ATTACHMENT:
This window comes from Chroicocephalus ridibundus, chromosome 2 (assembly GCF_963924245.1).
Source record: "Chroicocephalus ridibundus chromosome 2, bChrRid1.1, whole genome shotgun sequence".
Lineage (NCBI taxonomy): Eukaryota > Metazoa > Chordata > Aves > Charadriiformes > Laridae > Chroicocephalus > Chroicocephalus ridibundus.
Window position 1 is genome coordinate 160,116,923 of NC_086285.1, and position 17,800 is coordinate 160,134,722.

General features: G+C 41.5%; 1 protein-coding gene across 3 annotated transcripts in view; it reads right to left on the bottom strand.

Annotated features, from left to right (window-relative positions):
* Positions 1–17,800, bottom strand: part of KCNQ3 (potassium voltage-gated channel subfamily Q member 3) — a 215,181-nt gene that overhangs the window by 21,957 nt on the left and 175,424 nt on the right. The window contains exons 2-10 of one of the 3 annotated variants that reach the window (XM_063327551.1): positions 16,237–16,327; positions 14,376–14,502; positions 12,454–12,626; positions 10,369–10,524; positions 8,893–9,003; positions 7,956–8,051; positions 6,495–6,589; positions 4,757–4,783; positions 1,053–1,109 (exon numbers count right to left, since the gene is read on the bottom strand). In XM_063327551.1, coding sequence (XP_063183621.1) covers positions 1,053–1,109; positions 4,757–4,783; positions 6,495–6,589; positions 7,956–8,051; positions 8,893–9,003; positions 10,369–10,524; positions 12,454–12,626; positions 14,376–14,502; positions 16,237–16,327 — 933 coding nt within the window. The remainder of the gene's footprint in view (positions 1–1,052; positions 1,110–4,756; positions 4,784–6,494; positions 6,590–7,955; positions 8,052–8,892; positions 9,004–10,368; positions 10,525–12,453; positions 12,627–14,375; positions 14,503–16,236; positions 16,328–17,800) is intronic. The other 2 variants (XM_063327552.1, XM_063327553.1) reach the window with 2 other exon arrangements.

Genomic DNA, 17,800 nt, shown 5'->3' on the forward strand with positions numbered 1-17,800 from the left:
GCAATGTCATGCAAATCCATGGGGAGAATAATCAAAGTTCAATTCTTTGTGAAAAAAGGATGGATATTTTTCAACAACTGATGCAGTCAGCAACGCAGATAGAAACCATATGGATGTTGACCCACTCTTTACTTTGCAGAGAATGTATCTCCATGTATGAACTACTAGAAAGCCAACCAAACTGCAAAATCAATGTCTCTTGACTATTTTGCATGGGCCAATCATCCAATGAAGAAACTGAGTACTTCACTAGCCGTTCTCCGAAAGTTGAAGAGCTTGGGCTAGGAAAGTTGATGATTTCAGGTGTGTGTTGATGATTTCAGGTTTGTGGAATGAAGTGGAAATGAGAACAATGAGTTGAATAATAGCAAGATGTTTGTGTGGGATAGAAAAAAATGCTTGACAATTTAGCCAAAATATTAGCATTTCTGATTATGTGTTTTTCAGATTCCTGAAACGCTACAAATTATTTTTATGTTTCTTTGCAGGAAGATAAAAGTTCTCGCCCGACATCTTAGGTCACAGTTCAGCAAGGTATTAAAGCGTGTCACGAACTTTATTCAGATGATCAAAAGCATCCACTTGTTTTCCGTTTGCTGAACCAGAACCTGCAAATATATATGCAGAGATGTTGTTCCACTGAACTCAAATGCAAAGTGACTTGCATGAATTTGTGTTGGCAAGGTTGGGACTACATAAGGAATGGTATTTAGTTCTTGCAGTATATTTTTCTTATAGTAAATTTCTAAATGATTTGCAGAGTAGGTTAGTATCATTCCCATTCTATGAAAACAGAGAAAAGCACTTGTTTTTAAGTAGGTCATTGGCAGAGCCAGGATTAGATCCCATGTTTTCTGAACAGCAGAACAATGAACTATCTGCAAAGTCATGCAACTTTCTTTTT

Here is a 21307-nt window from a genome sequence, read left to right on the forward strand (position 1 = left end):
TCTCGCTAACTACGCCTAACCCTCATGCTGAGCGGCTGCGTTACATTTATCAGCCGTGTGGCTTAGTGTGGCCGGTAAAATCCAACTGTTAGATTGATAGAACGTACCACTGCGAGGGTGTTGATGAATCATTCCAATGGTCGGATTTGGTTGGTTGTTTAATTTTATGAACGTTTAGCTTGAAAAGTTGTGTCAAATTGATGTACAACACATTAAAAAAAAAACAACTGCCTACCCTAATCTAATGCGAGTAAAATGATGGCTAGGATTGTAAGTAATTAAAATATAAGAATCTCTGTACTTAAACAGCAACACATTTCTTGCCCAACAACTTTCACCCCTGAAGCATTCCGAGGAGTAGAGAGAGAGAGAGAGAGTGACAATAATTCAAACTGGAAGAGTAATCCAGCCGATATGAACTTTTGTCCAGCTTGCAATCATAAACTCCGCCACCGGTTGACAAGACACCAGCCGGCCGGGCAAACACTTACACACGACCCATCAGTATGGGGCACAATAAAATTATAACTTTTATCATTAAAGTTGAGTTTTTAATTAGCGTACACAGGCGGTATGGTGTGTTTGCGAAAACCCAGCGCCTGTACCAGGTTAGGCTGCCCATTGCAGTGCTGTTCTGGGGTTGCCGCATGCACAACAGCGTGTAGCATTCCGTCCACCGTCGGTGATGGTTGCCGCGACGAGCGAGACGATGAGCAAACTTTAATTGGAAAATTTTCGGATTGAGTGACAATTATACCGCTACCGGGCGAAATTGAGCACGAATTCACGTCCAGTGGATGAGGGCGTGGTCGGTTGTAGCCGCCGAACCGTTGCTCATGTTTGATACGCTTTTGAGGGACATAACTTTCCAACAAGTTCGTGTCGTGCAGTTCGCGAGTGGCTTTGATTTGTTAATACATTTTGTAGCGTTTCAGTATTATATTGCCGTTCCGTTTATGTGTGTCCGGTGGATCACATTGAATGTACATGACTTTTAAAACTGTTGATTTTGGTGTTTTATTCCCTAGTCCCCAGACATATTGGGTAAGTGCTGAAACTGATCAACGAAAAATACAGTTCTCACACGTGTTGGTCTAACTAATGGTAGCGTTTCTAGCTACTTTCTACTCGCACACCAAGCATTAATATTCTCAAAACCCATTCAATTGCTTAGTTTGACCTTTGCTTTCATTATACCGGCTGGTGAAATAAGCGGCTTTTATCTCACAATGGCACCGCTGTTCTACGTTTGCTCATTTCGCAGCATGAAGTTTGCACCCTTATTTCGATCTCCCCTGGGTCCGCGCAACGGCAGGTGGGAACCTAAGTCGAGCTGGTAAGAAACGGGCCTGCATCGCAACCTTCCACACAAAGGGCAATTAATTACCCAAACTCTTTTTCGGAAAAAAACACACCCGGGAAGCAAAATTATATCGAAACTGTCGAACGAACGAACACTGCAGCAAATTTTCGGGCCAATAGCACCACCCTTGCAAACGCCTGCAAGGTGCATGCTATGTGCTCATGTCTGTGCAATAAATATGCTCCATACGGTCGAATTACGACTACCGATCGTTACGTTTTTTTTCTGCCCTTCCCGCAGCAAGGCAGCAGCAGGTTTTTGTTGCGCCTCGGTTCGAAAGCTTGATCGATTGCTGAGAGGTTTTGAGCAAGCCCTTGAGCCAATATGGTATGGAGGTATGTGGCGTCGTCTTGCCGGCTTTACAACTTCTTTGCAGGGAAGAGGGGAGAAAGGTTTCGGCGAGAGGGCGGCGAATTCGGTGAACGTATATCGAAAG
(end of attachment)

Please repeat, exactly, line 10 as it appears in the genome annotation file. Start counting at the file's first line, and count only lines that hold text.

Here is a 21307-nt window from a genome sequence, read left to right on the forward strand (position 1 = left end):